New Report Describes Benefits of the Legal Entity Identifier

New Report Describes Benefits of the Legal Entity Identifier

For years, we have recognized the enormous potential benefits of the Legal Entity Identifier (LEI). Establishment of this fundamental data standard was one of the key steps the G-20 took after the financial crisis to retool the global financial infrastructure, and the LEI now serves as a linchpin for making sense of derivatives data stored in repositories around the globe. The LEI, like a bar code for financial market participants, now identifies firms from almost 200 countries — more than 700,000 LEIs in all.

This 20-character code allows the precise identification of these firms regardless of who is seeking to identify them or where they reside. As a basic building block of the global financial plumbing, the LEI improves companies’ risk management, clarifies counterparty exposure, and allows government supervisors to better assess market functioning. The LEI also enables easily combining information from different sources. In addition, the LEI answers two basic questions: who is who, and who owns whom?

Early academic studies found that cost savings associated with adoption of the LEI approached $1 billion annually.

G-20 analysis focused on qualitative benefits such as more precision and transparency, the creation of a public good, and anticipated (but unquantified) time savings. In addition, actual rules that either mandate or, at the least allow, LEI use also anticipate cost savings and greater transparency.

Harder to measure are the long-term benefits to financial stability from an LEI system that gives market participants full transparency into the legal identities of their counterparties. Lack of such an identifier prevented regulators and private-sector risk managers from seeing the total extent of exposures by market participants to Lehman Brothers and its many legal entities at the height of the 2007-09 financial crisis.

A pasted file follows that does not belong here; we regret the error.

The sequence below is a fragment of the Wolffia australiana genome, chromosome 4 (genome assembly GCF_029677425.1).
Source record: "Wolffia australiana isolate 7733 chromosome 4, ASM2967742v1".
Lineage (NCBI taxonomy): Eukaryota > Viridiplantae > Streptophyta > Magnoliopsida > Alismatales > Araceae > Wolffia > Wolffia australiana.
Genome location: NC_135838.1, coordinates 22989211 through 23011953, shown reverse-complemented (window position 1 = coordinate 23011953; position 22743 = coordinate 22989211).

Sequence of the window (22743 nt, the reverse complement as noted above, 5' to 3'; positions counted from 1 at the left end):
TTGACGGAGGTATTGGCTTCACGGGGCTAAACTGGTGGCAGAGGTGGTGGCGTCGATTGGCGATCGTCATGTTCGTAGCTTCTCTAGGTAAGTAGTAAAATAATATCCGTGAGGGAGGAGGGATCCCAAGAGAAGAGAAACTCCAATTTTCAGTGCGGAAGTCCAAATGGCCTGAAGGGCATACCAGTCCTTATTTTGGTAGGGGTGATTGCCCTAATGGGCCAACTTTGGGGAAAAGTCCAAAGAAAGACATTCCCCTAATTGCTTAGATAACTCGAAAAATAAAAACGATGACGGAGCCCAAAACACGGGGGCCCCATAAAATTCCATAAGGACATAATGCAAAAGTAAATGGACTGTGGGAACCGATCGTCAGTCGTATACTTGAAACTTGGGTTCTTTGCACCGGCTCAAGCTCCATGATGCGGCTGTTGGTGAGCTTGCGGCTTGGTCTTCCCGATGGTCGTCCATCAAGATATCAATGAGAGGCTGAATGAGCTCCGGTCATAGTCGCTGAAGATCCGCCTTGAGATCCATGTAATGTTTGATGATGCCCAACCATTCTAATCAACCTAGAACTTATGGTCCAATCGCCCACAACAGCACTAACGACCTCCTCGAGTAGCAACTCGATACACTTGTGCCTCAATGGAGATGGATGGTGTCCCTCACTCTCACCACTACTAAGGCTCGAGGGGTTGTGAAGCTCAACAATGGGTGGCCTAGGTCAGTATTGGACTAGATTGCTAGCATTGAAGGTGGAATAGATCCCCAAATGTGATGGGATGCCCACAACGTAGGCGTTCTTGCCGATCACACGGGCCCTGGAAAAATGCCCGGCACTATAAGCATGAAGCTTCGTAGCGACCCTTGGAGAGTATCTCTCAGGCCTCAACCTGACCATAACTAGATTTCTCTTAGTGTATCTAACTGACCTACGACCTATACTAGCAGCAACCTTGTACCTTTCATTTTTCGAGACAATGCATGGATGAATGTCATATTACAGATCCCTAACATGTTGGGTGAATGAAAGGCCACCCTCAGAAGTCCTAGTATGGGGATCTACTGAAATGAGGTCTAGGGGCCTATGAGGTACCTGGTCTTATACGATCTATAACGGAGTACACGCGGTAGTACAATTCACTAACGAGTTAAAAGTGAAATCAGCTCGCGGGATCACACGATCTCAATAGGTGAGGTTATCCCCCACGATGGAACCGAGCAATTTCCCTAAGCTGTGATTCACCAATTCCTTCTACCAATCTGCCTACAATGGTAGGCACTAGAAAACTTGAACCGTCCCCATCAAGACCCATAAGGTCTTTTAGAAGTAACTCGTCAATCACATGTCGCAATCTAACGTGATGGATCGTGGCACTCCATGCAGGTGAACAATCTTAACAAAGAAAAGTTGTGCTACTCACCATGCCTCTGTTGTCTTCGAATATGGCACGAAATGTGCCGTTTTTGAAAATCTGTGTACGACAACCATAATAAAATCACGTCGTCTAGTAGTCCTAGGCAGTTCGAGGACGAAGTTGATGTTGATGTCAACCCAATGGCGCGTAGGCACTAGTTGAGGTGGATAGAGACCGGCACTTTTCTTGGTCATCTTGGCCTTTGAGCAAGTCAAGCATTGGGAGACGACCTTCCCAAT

As noted in an OFR brief earlier this year, without a basic ability to identify financial market participants and their corporate families, financial companies and the regulators supervising them would continue to struggle to understand the links and exposures throughout the global financial infrastructure.

Now we have better data on LEI benefits. A recent report by McKinsey and Company and the Global LEI Foundation focus on just a few of the industry activities where an LEI could improve processes and reduce costs. It finds that at least 10 percent of operating costs for onboarding clients and trade processing could be eliminated with full adoption of the LEI. Another $500 million could be saved by the investment banking industry in issuing letters of credit. Additional savings can be found in business cases explored in the study.

One of the key findings of the McKinsey report is that to reap full benefits of the LEI, many more companies must have an LEI. To explore how we can reach broader adoption, the OFR has begun its own study of the benefits and challenges of LEI adoption. We have collected information from several small and large firms and the U.S. regulatory community. We are finding that, as expected, the LEI is already producing cost savings and could produce eye-popping savings if it were more fully adopted. But challenges remain, including increasing awareness of the benefits of the LEI, helping authorities quantify savings for industry, and finding space on tight rulemaking calendars.

The McKinsey report is a terrific step in quantifying the benefits of the LEI. The OFR’s work to better understand and quantify these benefits should also help move us closer to full adoption. Together with industry and regulators, we will continue to build this critical financial infrastructure. At the OFR, we won’t stop until the hard work is done.

Matthew Reed is Chief Counsel at the Office of Financial Research and former Chairman of the global LEI system’s Regulatory Oversight Committee.